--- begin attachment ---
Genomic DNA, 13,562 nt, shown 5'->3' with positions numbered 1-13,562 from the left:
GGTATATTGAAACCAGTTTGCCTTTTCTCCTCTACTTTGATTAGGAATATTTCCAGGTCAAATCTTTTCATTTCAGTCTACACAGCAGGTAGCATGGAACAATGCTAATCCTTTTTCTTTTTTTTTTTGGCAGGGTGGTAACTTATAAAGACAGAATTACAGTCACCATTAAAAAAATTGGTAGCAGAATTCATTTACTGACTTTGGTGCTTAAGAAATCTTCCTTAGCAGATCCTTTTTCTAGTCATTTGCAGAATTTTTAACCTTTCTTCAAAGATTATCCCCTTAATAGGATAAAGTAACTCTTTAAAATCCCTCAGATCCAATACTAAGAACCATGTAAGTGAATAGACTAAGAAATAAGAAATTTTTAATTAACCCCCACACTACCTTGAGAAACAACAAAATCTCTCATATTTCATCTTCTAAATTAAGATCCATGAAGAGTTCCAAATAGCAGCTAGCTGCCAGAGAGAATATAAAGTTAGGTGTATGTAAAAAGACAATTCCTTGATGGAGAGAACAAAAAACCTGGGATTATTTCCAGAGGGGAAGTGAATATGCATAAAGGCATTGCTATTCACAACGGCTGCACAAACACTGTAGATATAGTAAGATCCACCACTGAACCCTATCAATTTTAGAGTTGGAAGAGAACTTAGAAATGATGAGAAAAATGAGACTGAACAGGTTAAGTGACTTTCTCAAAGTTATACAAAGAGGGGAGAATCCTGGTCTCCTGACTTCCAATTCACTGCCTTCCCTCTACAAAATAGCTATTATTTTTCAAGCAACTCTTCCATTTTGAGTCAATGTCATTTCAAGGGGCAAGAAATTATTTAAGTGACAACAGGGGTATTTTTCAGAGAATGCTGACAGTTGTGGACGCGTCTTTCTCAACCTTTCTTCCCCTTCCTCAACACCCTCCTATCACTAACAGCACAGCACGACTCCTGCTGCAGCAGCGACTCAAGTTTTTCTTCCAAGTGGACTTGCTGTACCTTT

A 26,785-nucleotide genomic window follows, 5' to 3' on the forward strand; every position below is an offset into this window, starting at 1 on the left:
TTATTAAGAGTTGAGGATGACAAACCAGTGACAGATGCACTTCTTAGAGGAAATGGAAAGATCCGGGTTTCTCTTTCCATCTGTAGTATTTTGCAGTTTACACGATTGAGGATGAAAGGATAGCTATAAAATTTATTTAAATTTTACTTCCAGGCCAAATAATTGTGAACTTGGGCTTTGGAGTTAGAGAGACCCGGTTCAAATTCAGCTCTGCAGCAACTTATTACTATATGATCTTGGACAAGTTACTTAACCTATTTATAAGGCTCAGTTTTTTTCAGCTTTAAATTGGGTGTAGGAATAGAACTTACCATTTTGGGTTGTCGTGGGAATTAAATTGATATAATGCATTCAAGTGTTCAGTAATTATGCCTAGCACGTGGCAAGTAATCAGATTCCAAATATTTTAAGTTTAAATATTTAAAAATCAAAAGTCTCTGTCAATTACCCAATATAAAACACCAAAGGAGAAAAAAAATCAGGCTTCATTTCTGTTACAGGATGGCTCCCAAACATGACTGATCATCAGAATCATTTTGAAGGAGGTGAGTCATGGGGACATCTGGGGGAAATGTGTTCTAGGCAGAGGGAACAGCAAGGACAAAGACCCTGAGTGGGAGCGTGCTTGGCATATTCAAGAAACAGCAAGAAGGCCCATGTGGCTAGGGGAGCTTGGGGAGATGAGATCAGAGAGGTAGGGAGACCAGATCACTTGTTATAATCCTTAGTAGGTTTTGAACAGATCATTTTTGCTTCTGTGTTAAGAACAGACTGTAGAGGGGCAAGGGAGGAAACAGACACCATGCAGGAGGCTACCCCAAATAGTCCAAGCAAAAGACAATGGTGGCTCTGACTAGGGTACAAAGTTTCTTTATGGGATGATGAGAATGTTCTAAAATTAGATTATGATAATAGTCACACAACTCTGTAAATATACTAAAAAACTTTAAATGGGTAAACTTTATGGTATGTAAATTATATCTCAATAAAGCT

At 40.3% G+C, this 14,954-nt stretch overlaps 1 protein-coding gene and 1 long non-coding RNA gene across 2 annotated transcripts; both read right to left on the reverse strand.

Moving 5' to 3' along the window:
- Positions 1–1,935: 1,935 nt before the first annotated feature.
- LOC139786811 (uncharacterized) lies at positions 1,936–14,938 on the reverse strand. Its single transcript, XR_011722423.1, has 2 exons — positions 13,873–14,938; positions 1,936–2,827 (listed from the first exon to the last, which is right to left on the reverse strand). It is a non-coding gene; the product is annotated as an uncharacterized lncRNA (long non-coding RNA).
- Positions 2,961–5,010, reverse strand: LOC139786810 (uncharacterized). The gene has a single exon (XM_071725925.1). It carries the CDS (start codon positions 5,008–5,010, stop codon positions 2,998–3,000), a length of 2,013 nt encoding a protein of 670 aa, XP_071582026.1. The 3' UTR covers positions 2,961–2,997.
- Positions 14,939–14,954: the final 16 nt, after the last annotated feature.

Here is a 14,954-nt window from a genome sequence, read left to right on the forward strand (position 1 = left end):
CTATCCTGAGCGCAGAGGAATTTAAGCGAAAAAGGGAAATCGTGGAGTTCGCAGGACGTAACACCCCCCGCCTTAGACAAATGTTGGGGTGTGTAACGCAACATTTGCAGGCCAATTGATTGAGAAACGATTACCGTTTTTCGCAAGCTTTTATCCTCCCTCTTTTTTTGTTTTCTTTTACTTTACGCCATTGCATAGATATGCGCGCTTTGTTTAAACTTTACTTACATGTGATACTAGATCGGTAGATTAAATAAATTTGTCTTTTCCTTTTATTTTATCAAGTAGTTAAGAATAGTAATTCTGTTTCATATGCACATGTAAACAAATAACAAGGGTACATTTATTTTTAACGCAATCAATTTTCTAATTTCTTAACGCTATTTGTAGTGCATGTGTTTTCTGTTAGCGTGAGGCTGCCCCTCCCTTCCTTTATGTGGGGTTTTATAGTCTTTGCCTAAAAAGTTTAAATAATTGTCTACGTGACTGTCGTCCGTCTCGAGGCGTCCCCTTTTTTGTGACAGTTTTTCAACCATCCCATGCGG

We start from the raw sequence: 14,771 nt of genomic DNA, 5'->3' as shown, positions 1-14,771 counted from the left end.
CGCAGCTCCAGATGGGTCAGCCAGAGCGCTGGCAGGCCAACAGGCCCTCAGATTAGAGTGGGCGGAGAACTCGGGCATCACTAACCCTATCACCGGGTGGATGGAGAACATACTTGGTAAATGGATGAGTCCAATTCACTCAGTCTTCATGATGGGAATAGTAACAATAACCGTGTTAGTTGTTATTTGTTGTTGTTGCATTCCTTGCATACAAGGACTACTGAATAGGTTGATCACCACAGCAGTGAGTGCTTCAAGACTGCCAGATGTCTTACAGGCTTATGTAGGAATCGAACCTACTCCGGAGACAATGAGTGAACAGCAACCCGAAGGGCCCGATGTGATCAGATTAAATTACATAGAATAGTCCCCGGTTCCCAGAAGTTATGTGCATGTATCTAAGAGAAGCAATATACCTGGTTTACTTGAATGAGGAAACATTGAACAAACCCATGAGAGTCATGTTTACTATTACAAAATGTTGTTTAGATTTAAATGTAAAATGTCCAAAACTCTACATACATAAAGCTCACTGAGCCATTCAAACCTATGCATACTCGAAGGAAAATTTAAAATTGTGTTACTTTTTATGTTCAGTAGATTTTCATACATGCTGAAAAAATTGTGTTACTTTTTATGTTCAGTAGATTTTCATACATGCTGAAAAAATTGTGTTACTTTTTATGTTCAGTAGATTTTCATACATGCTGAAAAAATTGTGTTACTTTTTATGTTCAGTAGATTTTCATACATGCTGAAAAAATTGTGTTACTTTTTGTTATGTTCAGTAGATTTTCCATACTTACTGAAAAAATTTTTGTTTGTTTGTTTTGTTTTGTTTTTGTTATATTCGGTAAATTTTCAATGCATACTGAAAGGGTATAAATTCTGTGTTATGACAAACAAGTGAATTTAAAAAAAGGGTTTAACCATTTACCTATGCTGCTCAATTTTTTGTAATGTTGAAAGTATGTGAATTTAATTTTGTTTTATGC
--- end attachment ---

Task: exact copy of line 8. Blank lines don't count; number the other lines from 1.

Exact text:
- LOC139786811 (uncharacterized) lies at positions 1,936–14,938 on the reverse strand. Its single transcript, XR_011722423.1, has 2 exons — positions 13,873–14,938; positions 1,936–2,827 (listed from the first exon to the last, which is right to left on the reverse strand). It is a non-coding gene; the product is annotated as an uncharacterized lncRNA (long non-coding RNA).